Please be aware that this show deals with topics of depression, suicide, eating disorders, and grief.
Photos from King’s Players social media.
Although frequently dubbed a cult-classic, there is nothing underground about Heathers. The show has been pushed into the limelight of the musical theatre world, and everyone should experience the show at least once in their lifetime. A lot of avid theatregoers have seen a version of Heathers, having bopped along to the soundtrack, or revelled in the pure oddity that is the 1989 film version. That being said, many fans come into the show with a specific vision, and it is the job of the director to fulfill expectations whilst delivering a fresh take for nit-picky audience members. Admittedly, I have such a soft spot for the musical as it was one of the soundtracks that sparked my excitement in musical theatre.
Co-directors (also co-choreographers of the show) Caleb Ajao and Natalie Chevalier brought forward the dark yet comical wonder of the musical. Heathers follows the high school experience of Veronica Sawyer (Erin Sevigny) as she is swept into the Heathers’ friend group. The Heathers are incredibly popular, but they are cruel to those around them. When new kid J.D. (Alex Pinter) enters the picture and captures Veronica’s attention, the two soon enter into a passionate yet dangerous relationship, adding fuel to an already toxic fire.
The set was simple but worked in the production’s favour. The stage is entirely black but has one raised platform. The platform, as a result, can act as a place of power, vulnerability, or sensuality. Moreover, the more neutral set allows for the costumes to pop. The production could benefit from the use of more colourful key props, such as the counter at J.D.’s Seven-Eleven.
The costumes are a perfect example of celebrating the popularity of the musical. Heather Chandler (Diegra Kambamba) wears red, Heather Duke (Natalie Diezyn) wears green, Heather McNamara (Grace Campbell) wears yellow, and Veronica wears blue. The distinct colours pop on stage and accentuate the girls’ power. The costumes have meticulous detail, including the Heathers’ hair pieces, the football players’ letterman jackets, and Martha Dunstock’s (Sarah Green) pink unicorn shirt and fanny pack.
Vocally, the cast offers a great sound altogether, but unfortunately, the microphones were not on their side. Frequently, mics stopped working in the middle of a song, didn’t work at all, or fell off the actors’ bodies. Moreover, it was sometimes difficult to hear actors regardless of whether or not they possessed a mic. The theatre space is big, so it is important to project your lines even with a mic.
With a strong dance core, the choreography of the show is fun and challenging. Every single member of the cast mastered the moves with precision and grace. Ajao and Chevalier certainly know how to bring the energy! The song “Fight for Me” has a great contrast of fast and slow-motion combat; add a swooning Sevigny, and you’ve got a hilarious performance.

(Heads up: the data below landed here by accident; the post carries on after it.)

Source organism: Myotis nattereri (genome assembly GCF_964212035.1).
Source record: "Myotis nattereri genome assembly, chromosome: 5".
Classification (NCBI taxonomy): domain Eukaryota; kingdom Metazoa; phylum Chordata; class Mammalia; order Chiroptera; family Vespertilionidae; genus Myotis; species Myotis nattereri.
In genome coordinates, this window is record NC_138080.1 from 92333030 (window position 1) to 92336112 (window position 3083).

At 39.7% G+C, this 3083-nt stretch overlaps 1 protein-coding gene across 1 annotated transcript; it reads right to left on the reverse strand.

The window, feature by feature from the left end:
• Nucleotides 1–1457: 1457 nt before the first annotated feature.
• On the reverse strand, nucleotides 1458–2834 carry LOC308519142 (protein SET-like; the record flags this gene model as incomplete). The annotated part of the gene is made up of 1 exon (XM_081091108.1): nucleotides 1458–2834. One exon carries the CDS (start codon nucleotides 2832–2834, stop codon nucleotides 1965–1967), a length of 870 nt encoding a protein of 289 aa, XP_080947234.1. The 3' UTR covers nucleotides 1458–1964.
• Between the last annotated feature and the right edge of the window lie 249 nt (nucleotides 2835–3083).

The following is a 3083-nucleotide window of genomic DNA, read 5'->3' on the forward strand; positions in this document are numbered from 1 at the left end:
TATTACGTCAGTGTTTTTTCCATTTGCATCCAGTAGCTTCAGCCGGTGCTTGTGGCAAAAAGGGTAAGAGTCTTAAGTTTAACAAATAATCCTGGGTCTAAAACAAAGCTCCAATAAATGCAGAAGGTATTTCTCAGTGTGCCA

As J.D, Pinter shows off phenomenal acting capabilities. He is no doubt a good singer, but J.D’s songs are originally written for a tenor, and Pinter seems to be a strong bass. When he sings tenor, although one would imagine it would be a challenge for an individual who is used to singing low, the songs are executed extremely well. Pinter slipped from tenor to bass tones in “Freeze Your Brain” and “Meant to be Yours,” but recovered during the second act for songs like “Our Love is God.” All in all, some of the casting choices were not meticulously thought out. That being said, Pinter’s talent effectively shines through, so it is clear why he would be chosen for a lead character.
As Heather Chandler, Kambamba is often the one to look to during every scene she enters. She has natural stage presence and an incredibly strong vocally ability. Her run during “Candy Store” is a perfect demonstration of her ability to “wow” the crowd.
“My Dead Gay Son” is one of the most exciting, action-packed songs in the show, boosting morale before the ultimate downfall of the charaters. Jack Sizeland brings a great energy to the scene and dominates the stage with his strong voice. Sizeland also makes an appearance as a cop and shows the same vocal power and energy.
Sarah Green, who plays Martha Dunnstock, is one of the biggest highlights of the show. Green has mastered the innocence and naivety of Martha, capturing the hearts of the audience. Martha is an incredibly challenging role as it requires a strong actress and vocal powerhouse. Green certainly succeeds in giving the audience the best of both worlds.
Heathers touches on many issues of mental health in young people, a topic that has arisen more frequently as the world realizes that mental health is just as important as physical health. The show is no doubt comedic and fun, but it is evident that King’s Players wants to use the power of theatre to raise awareness about mental health.
For more information about the show, please visit their Facebook event page: https://www.facebook.com/events/1418371234979409/?event_time_id=1418371244979408
To view Western University’s mental health resources, please visit https://www.uwo.ca/health/mental_wellbeing/